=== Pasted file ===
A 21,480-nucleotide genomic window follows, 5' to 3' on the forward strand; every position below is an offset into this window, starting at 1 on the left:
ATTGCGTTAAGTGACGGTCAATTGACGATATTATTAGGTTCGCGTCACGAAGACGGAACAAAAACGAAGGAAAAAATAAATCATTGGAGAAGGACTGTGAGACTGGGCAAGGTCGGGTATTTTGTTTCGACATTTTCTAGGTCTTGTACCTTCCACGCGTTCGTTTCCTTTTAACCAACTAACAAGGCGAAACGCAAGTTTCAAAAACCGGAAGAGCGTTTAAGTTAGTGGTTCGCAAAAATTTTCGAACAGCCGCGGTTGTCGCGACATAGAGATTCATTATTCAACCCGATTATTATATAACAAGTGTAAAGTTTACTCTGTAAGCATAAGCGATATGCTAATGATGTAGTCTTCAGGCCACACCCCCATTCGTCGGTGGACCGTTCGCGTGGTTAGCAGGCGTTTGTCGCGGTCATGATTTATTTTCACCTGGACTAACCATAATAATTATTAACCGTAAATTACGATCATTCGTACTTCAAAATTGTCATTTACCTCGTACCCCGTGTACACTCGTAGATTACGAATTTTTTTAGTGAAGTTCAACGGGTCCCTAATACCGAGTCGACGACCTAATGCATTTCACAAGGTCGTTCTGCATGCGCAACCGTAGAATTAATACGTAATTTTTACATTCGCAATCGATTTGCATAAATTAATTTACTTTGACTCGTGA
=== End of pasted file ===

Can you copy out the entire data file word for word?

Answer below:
A 21,480-nucleotide genomic window follows, 5' to 3' on the forward strand; every position below is an offset into this window, starting at 1 on the left:
ATTGCGTTAAGTGACGGTCAATTGACGATATTATTAGGTTCGCGTCACGAAGACGGAACAAAAACGAAGGAAAAAATAAATCATTGGAGAAGGACTGTGAGACTGGGCAAGGTCGGGTATTTTGTTTCGACATTTTCTAGGTCTTGTACCTTCCACGCGTTCGTTTCCTTTTAACCAACTAACAAGGCGAAACGCAAGTTTCAAAAACCGGAAGAGCGTTTAAGTTAGTGGTTCGCAAAAATTTTCGAACAGCCGCGGTTGTCGCGACATAGAGATTCATTATTCAACCCGATTATTATATAACAAGTGTAAAGTTTACTCTGTAAGCATAAGCGATATGCTAATGATGTAGTCTTCAGGCCACACCCCCATTCGTCGGTGGACCGTTCGCGTGGTTAGCAGGCGTTTGTCGCGGTCATGATTTATTTTCACCTGGACTAACCATAATAATTATTAACCGTAAATTACGATCATTCGTACTTCAAAATTGTCATTTACCTCGTACCCCGTGTACACTCGTAGATTACGAATTTTTTTAGTGAAGTTCAACGGGTCCCTAATACCGAGTCGACGACCTAATGCATTTCACAAGGTCGTTCTGCATGCGCAACCGTAGAATTAATACGTAATTTTTACATTCGCAATCGATTTGCATAAATTAATTTACTTTGACTCGTGA